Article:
Despite well-meaning and well-informed scholarly and museological intentions, Islamic art history has had limited success as a good ambassador for Islam. Rather than suggesting that it should not be expected to take on this public role and cannot responsibly make such an attempt, or that the problem should be avoided by jettisoning the term ‘Islam’ from the name ‘Islamic art history’, this paper proposes the following. First, in order to function as a critical humanistic discipline, Islamic art history must engage in a self-conscious critique of the historiographic problems of its nomenclature in relation to its own sociopolitical contexts. Second, the field should, wholeheartedly and with critical self-awareness, take on the public and political role that has been foisted upon it by sociopolitical imperatives that will be discussed below.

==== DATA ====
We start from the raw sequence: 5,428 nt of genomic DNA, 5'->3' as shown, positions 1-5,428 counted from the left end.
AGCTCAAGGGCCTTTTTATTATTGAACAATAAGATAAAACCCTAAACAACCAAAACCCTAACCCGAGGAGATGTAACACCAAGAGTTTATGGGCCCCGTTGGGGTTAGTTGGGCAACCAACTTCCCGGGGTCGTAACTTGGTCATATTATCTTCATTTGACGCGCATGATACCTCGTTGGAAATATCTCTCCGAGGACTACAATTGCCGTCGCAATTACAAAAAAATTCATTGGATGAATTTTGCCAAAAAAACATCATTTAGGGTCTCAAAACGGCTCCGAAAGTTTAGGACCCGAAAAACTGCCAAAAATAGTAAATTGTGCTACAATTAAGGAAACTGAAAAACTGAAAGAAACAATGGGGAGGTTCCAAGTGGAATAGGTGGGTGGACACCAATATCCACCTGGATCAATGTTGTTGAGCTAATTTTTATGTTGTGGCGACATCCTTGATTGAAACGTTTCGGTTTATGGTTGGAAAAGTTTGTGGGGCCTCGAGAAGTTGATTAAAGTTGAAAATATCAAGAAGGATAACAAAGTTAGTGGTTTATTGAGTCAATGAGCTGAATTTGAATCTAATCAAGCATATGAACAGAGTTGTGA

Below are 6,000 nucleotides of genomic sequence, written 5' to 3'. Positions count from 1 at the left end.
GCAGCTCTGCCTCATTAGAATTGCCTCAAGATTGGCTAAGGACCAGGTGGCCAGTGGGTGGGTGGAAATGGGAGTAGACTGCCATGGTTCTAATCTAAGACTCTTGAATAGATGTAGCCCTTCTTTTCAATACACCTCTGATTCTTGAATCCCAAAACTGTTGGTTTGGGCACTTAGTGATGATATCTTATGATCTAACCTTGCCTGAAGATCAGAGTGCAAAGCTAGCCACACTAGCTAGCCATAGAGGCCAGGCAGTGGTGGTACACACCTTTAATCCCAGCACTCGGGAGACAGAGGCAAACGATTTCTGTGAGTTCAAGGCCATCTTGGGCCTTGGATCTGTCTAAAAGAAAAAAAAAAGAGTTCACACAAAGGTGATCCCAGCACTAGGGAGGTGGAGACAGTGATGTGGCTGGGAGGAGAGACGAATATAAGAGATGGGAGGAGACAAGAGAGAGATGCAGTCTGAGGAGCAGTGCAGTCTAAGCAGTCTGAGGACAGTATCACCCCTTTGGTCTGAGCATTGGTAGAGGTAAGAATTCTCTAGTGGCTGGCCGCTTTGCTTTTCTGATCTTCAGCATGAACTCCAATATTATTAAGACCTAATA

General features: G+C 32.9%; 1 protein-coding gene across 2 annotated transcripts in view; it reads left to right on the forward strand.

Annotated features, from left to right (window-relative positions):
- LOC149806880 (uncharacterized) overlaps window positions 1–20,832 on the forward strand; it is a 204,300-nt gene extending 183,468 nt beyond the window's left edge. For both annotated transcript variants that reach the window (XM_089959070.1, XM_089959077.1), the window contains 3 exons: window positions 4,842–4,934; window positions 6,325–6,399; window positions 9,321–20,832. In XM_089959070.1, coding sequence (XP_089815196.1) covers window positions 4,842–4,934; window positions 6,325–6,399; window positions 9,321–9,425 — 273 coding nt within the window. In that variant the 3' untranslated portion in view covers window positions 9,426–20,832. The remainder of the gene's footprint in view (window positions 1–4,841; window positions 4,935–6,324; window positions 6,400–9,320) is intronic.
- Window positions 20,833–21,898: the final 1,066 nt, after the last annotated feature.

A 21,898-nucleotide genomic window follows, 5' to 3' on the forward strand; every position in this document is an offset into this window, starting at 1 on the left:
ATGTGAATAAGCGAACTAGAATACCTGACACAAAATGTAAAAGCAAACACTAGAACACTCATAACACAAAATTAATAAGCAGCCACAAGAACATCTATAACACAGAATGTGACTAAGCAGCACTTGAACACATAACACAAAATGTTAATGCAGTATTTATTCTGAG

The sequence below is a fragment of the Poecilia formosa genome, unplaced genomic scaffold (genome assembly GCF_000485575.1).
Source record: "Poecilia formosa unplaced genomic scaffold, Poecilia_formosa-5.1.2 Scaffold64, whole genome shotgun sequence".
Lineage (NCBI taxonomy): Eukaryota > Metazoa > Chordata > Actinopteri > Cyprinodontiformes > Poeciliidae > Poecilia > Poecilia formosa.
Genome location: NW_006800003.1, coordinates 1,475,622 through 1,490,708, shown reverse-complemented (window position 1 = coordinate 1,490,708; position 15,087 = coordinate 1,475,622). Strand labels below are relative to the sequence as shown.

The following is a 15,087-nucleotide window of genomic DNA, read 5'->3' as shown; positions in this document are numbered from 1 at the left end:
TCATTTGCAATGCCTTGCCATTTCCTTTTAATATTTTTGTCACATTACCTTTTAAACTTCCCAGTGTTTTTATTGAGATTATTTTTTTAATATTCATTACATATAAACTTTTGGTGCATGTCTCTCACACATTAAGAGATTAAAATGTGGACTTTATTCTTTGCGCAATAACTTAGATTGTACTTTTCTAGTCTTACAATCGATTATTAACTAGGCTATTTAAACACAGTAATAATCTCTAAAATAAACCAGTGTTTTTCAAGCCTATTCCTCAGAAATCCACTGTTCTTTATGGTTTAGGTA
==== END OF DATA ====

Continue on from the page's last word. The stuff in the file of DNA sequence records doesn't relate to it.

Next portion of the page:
Read More: The Islam in Islamic Art History: Secularism and Public Discourse, by Wendy M. K. Shaw